Demand for LNG has skyrocketed in recent months as Russia’s invasion of Ukraine has forced European nations to seek alternative supplies, pushing up prices and output globally.
“We are raising our 2022 financial guidance due to the sustained strength in the global LNG market and an increase in expected LNG production,” Cheniere Chief Executive Officer Jack Fusco said.
“The current volatility in the global energy markets signals the need for additional investment in new LNG capacity,” he added.
The top U.S. LNG producer raised its full-year adjusted core earning estimate to $8.2 billion to $8.7 billion, from a prior forecast of $7 billion to $7.5 billion, helped by the ramp-up of a new train at Sabine Pass plant, and sustained higher LNG margins through 2022.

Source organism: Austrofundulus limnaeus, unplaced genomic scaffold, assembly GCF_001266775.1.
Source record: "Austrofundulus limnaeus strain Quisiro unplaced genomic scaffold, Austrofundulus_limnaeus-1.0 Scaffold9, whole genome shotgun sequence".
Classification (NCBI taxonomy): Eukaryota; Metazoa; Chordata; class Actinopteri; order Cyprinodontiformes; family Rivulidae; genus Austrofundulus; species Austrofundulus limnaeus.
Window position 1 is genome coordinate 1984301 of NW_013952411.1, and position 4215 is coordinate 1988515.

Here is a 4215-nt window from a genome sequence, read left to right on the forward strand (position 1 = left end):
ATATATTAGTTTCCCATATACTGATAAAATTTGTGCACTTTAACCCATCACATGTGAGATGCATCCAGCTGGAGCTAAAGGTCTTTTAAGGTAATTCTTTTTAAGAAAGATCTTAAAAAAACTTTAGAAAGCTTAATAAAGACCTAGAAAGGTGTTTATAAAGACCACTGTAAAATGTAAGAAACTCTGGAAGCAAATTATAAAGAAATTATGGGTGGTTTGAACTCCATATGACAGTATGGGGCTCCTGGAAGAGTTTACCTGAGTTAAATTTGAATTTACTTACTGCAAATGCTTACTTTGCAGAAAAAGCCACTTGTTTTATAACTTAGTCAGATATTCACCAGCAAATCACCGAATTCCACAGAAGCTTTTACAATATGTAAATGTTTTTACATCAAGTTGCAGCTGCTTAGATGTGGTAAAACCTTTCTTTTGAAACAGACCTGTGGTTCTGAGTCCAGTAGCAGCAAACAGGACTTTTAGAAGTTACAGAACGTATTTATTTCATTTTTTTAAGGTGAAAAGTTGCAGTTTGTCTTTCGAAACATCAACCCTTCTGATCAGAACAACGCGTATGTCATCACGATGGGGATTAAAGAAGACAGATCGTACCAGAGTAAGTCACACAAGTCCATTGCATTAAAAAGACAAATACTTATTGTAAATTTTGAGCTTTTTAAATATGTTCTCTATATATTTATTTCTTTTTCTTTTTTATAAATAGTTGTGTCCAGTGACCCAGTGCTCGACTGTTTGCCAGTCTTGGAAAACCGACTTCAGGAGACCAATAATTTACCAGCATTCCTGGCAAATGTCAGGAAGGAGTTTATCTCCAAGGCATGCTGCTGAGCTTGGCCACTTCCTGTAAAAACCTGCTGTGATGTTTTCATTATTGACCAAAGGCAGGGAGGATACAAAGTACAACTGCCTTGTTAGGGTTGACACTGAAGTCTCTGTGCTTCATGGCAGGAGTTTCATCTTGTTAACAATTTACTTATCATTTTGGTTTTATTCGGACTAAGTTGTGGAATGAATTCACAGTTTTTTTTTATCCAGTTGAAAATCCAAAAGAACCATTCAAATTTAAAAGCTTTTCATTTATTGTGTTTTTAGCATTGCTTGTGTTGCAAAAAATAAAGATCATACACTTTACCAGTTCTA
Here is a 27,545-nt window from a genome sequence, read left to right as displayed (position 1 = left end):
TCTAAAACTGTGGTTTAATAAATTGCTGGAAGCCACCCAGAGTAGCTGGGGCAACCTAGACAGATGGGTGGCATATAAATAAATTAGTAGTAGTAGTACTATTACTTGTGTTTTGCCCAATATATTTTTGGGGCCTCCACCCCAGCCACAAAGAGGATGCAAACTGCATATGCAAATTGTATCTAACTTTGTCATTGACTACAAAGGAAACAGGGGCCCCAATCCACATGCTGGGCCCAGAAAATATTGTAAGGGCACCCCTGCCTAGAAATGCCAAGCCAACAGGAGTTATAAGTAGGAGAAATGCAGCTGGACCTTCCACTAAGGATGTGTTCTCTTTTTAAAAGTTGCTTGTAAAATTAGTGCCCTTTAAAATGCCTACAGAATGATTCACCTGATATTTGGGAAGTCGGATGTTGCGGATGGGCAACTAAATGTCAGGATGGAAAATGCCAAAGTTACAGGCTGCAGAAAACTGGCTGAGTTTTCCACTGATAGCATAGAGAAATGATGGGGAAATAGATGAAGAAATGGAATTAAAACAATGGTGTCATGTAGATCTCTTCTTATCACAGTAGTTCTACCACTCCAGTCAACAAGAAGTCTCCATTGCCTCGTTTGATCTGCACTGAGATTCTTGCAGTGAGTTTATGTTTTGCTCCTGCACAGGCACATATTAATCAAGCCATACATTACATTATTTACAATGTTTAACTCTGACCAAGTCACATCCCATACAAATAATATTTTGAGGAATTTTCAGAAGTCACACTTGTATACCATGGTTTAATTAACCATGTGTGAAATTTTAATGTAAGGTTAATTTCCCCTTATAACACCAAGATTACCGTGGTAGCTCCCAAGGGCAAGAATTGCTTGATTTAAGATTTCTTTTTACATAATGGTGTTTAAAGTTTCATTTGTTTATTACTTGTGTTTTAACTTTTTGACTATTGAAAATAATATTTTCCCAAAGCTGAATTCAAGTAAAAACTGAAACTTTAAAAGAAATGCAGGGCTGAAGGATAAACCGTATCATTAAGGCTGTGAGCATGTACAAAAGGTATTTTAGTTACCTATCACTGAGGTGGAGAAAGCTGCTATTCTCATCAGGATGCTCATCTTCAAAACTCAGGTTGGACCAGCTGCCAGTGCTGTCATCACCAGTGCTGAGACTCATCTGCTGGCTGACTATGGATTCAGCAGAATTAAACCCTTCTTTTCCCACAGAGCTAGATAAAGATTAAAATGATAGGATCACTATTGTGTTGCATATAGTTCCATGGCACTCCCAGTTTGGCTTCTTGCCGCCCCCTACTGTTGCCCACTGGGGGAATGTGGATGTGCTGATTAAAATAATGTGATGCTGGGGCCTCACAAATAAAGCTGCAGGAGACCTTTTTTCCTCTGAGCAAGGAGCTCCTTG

The company, which expects to reach a final investment decision on the expansion of its Corpus Christi project in the coming months, also delivered 23% more LNG volumes in the first quarter.
Cheniere posted a net loss in the quarter compared with a profit a year earlier, due to $3.5 billion in derivative losses mainly related to international LNG prices.
Net loss attributable to common stockholders was $865 million, or $3.41 cents per share, in the period ended March 31, from a profit of $393 million, or $1.54 per share, a year earlier.
Cheniere’s LNG revenue more doubled to $7.34 billion in the first quarter and it loaded 585 trillion British thermal unit (TBtu) of LNG volumes from 476 TBtu a year earlier.